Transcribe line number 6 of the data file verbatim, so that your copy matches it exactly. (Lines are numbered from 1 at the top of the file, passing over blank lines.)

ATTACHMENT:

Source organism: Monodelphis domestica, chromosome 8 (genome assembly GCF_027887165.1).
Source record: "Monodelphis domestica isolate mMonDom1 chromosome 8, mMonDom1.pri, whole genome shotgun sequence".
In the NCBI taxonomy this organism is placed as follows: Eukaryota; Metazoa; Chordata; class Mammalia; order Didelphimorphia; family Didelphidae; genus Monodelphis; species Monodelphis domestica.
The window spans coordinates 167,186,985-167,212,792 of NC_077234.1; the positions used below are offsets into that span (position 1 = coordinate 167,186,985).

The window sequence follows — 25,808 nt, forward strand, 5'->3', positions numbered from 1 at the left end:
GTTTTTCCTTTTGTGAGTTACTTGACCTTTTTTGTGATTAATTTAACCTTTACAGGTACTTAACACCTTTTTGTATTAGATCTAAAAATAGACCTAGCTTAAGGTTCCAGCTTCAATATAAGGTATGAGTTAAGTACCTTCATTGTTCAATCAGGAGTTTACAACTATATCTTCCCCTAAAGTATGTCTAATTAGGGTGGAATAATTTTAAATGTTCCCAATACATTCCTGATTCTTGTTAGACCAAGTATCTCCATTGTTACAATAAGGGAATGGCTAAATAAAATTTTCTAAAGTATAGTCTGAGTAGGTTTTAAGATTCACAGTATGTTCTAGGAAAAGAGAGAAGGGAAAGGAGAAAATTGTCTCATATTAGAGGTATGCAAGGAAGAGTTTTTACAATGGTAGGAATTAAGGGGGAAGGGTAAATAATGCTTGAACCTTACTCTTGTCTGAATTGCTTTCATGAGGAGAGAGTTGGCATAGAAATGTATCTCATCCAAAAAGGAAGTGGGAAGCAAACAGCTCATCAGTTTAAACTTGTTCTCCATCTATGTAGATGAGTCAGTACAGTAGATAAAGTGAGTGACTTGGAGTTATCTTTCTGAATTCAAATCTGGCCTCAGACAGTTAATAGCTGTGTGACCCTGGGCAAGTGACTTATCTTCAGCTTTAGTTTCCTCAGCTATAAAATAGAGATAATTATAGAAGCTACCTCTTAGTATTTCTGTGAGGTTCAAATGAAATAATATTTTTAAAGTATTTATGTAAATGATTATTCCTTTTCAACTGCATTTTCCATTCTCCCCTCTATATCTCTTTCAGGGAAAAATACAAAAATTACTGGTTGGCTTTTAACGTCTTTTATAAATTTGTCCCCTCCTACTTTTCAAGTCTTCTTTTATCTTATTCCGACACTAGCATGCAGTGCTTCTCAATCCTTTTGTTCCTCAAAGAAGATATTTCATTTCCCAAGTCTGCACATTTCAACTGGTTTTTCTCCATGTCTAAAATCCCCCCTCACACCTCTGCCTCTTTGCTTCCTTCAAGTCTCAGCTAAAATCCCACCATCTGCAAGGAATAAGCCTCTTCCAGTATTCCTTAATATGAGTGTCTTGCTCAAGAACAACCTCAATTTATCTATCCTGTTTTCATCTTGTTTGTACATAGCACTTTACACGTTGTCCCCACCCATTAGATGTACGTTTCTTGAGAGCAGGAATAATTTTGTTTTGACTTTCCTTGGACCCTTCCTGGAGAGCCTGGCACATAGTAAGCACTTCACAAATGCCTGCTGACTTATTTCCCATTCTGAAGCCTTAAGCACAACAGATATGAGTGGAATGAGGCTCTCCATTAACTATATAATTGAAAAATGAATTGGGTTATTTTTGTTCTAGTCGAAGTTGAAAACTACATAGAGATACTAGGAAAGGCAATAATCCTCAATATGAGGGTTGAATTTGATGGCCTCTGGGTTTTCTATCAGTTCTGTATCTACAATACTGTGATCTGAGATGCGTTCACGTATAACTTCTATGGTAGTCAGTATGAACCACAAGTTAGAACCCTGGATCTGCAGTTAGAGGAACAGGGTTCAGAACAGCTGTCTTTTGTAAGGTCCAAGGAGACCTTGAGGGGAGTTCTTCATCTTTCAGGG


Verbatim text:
GTTTTTCCTTTTGTGAGTTACTTGACCTTTTTTGTGATTAATTTAACCTTTACAGGTACTTAACACCTTTTTGTATTAGATCTAAAAATAGACCTAGCTTAAGGTTCCAGCTTCAATATAAGGTATGAGTTAAGTACCTTCATTGTTCAATCAGGAGTTTACAACTATATCTTCCCCTAAAGTATGTCTAATTAGGGTGGAATAATTTTAAATGTTCCCAATACATTCCTGATTCTTGTTAGACCAAGTATCTCCATTGTTACAATAAGGGAATGGCTAAATAAAATTTTCTAAAGTATAGTCTGAGTAGGTTTTAAGATTCACAGTATGTTCTAGGAAAAGAGAGAAGGGAAAGGAGAAAATTGTCTCATATTAGAGGTATGCAAGGAAGAGTTTTTACAATGGTAGGAATTAAGGGGGAAGGGTAAATAATGCTTGAACCTTACTCTTGTCTGAATTGCTTTCATGAGGAGAGAGTTGGCATAGAAATGTATCTCATCCAAAAAGGAAGTGGGAAGCAAACAGCTCATCAGTTTAAACTTGTTCTCCATCTATGTAGATGAGTCAGTACAGTAGATAAAGTGAGTGACTTGGAGTTATCTTTCTGAATTCAAATCTGGCCTCAGACAGTTAATAGCTGTGTGACCCTGGGCAAGTGACTTATCTTCAGCTTTAGTTTCCTCAGCTATAAAATAGAGATAATTATAGAAGCTACCTCTTAGTATTTCTGTGAGGTTCAAATGAAATAATATTTTTAAAGTATTTATGTAAATGATTATTCCTTTTCAACTGCATTTTCCATTCTCCCCTCTATATCTCTTTCAGGGAAAAATACAAAAATTACTGGTTGGCTTTTAACGTCTTTTATAAATTTGTCCCCTCCTACTTTTCAAGTCTTCTTTTATCTTATTCCGACACTAGCATGCAGTGCTTCTCAATCCTTTTGTTCCTCAAAGAAGATATTTCATTTCCCAAGTCTGCACATTTCAACTGGTTTTTCTCCATGTCTAAAATCCCCCCTCACACCTCTGCCTCTTTGCTTCCTTCAAGTCTCAGCTAAAATCCCACCATCTGCAAGGAATAAGCCTCTTCCAGTATTCCTTAATATGAGTGTCTTGCTCAAGAACAACCTCAATTTATCTATCCTGTTTTCATCTTGTTTGTACATAGCACTTTACACGTTGTCCCCACCCATTAGATGTACGTTTCTTGAGAGCAGGAATAATTTTGTTTTGACTTTCCTTGGACCCTTCCTGGAGAGCCTGGCACATAGTAAGCACTTCACAAATGCCTGCTGACTTATTTCCCATTCTGAAGCCTTAAGCACAACAGATATGAGTGGAATGAGGCTCTCCATTAACTATATAATTGAAAAATGAATTGGGTTATTTTTGTTCTAGTCGAAGTTGAAAACTACATAGAGATACTAGGAAAGGCAATAATCCTCAATATGAGGGTTGAATTTGATGGCCTCTGGGTTTTCTATCAGTTCTGTATCTACAATACTGTGATCTGAGATGCGTTCACGTATAACTTCTATGGTAGTCAGTATGAACCACAAGTTAGAACCCTGGATCTGCAGTTAGAGGAACAGGGTTCAGAACAGCTGTCTTTTGTAAGGTCCAAGGAGACCTTGAGGGGAGTTCTTCATCTTTCAGGG